Film Africa (1): ‘The Beautiful Game’

This documentary film about football in Africa is actually not that terrible once you get past the empty platitudes by celebrities at the start, saying little substantive about African football. Whether former professional footballers–like Anthony Baffoe, Roger Milla and Jay Jay Okocha–or Desmond Tutu, Kofi Annan and, odd man out, FW de Klerk–the last President of whites-only South Africa who invents a childhood love for football.

At times the film feels crowded with too many plot-lines, but director Victor Buhler picked three compelling characters to drive the narrative: Sulley Muntari, a key member of Ghana’s national team (he currently plays for AC Milan in Italy); Emmanuel Boateng, a teenage soccer prodigy also from Ghana, who scores a football scholarship to an exclusive prep school in California; and a Cameroonian footballer abandoned by an unscrupulous agent in Lagos, Nigeria.

The supporting cast includes the Dutch coach Clemens Westerhof, who has coached teams in Algeria, Nigeria (to an African Nations Cup championship and World Cup qualification), Zimbabwe and South Africa. Westerhof now lives in Nigeria where he runs a state-supported soccer academy for young men. His insights to his young charges are priceless. In-between there are vignettes about the female fan club of Cote d’Ivoire’s national team (football fan culture in that country deserves a film of its own) as well as disabled football players and coaches in the Kenyan capital, Nairobi, among others.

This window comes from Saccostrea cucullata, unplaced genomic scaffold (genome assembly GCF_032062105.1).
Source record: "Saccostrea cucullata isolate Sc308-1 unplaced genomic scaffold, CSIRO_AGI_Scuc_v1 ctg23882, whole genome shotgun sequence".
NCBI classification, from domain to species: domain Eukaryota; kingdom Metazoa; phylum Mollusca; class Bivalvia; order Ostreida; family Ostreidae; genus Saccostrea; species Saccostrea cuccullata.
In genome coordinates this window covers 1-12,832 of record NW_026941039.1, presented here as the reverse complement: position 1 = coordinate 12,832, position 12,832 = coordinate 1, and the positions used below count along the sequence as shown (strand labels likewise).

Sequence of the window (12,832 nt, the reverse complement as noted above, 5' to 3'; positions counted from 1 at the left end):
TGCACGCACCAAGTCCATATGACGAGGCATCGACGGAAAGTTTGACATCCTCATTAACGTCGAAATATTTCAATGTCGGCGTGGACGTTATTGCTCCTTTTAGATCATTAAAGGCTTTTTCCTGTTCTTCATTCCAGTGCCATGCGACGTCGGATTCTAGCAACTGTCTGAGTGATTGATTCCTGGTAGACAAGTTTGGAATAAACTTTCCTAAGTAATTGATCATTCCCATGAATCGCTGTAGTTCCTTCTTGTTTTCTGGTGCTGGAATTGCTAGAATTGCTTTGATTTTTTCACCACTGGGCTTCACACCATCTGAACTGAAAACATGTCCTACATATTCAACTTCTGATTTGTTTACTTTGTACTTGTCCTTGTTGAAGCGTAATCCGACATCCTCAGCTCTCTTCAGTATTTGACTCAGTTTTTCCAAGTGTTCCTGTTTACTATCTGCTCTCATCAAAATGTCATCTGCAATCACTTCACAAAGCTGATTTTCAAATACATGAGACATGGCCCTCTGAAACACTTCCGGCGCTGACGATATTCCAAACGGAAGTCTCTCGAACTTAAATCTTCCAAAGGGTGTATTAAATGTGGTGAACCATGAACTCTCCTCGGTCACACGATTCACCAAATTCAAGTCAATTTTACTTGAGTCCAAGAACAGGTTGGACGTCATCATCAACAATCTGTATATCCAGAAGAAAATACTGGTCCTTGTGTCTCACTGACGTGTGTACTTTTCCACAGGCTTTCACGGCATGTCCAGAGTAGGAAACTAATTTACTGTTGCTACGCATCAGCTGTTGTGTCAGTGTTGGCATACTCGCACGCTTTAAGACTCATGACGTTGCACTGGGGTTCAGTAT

Except for the story of the Cameroonian footballer stuck in Lagos (the scene where he reassures his mother back in Cameroon that success will eventually come, is quite heartbreaking), the film is mostly upbeat. ‘The Beautiful Game’ also has a great soundtrack. ‘The Beautiful Game’ is a contemporary of a slew of other football documentaries produced around the time of the 2010 World Cup, the first time the continent hosted the tournament.

* Africa is a Country is a media partner of Film Africa, the UK’s largest annual festival of African cinema and culture (starting in November 2012 for 10 days showing 70 African films) in London. “The Beautiful Game” screens on November 7 at the Hackney Picturehouse.

Further Reading

When is a coup a coup?

Breaking with its habit of tolerating military coups, more recently the African Union has made it a policy to challenge unconstitutional transitions of power. Why not in Zimbabwe?